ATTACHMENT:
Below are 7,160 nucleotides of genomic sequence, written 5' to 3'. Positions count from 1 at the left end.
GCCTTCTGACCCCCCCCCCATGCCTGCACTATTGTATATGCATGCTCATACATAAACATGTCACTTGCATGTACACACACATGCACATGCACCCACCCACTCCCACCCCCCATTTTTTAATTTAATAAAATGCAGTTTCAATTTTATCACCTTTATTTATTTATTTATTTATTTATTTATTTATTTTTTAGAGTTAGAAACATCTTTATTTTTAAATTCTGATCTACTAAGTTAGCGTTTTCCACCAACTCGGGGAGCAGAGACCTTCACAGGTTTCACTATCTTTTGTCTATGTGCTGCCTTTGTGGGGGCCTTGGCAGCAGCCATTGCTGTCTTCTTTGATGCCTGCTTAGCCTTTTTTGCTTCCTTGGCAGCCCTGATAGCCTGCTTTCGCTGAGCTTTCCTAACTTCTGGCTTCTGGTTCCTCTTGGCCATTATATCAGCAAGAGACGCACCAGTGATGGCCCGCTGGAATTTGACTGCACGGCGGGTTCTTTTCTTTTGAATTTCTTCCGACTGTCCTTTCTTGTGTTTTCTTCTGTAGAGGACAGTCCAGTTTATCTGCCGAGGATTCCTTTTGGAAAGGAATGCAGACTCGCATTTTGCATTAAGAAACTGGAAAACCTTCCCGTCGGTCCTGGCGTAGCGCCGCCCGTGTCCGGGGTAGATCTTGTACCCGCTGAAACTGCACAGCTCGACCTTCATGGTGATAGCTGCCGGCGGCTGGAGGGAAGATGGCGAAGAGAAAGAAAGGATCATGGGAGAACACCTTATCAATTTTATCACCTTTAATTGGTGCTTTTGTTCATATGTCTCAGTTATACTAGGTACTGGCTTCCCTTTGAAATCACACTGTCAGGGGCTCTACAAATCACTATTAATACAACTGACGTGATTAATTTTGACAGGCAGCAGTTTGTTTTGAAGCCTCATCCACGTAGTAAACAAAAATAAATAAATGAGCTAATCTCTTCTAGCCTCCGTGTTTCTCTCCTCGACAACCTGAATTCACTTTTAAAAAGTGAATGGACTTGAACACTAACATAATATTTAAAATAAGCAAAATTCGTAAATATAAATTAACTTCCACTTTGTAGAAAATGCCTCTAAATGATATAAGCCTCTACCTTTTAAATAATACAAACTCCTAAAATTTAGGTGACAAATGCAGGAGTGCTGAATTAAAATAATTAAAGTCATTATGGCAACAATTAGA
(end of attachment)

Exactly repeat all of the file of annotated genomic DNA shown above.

Below are 7,160 nucleotides of genomic sequence, written 5' to 3'. Positions count from 1 at the left end.
GCCTTCTGACCCCCCCCCCATGCCTGCACTATTGTATATGCATGCTCATACATAAACATGTCACTTGCATGTACACACACATGCACATGCACCCACCCACTCCCACCCCCCATTTTTTAATTTAATAAAATGCAGTTTCAATTTTATCACCTTTATTTATTTATTTATTTATTTATTTATTTATTTTTTAGAGTTAGAAACATCTTTATTTTTAAATTCTGATCTACTAAGTTAGCGTTTTCCACCAACTCGGGGAGCAGAGACCTTCACAGGTTTCACTATCTTTTGTCTATGTGCTGCCTTTGTGGGGGCCTTGGCAGCAGCCATTGCTGTCTTCTTTGATGCCTGCTTAGCCTTTTTTGCTTCCTTGGCAGCCCTGATAGCCTGCTTTCGCTGAGCTTTCCTAACTTCTGGCTTCTGGTTCCTCTTGGCCATTATATCAGCAAGAGACGCACCAGTGATGGCCCGCTGGAATTTGACTGCACGGCGGGTTCTTTTCTTTTGAATTTCTTCCGACTGTCCTTTCTTGTGTTTTCTTCTGTAGAGGACAGTCCAGTTTATCTGCCGAGGATTCCTTTTGGAAAGGAATGCAGACTCGCATTTTGCATTAAGAAACTGGAAAACCTTCCCGTCGGTCCTGGCGTAGCGCCGCCCGTGTCCGGGGTAGATCTTGTACCCGCTGAAACTGCACAGCTCGACCTTCATGGTGATAGCTGCCGGCGGCTGGAGGGAAGATGGCGAAGAGAAAGAAAGGATCATGGGAGAACACCTTATCAATTTTATCACCTTTAATTGGTGCTTTTGTTCATATGTCTCAGTTATACTAGGTACTGGCTTCCCTTTGAAATCACACTGTCAGGGGCTCTACAAATCACTATTAATACAACTGACGTGATTAATTTTGACAGGCAGCAGTTTGTTTTGAAGCCTCATCCACGTAGTAAACAAAAATAAATAAATGAGCTAATCTCTTCTAGCCTCCGTGTTTCTCTCCTCGACAACCTGAATTCACTTTTAAAAAGTGAATGGACTTGAACACTAACATAATATTTAAAATAAGCAAAATTCGTAAATATAAATTAACTTCCACTTTGTAGAAAATGCCTCTAAATGATATAAGCCTCTACCTTTTAAATAATACAAACTCCTAAAATTTAGGTGACAAATGCAGGAGTGCTGAATTAAAATAATTAAAGTCATTATGGCAACAATTAGA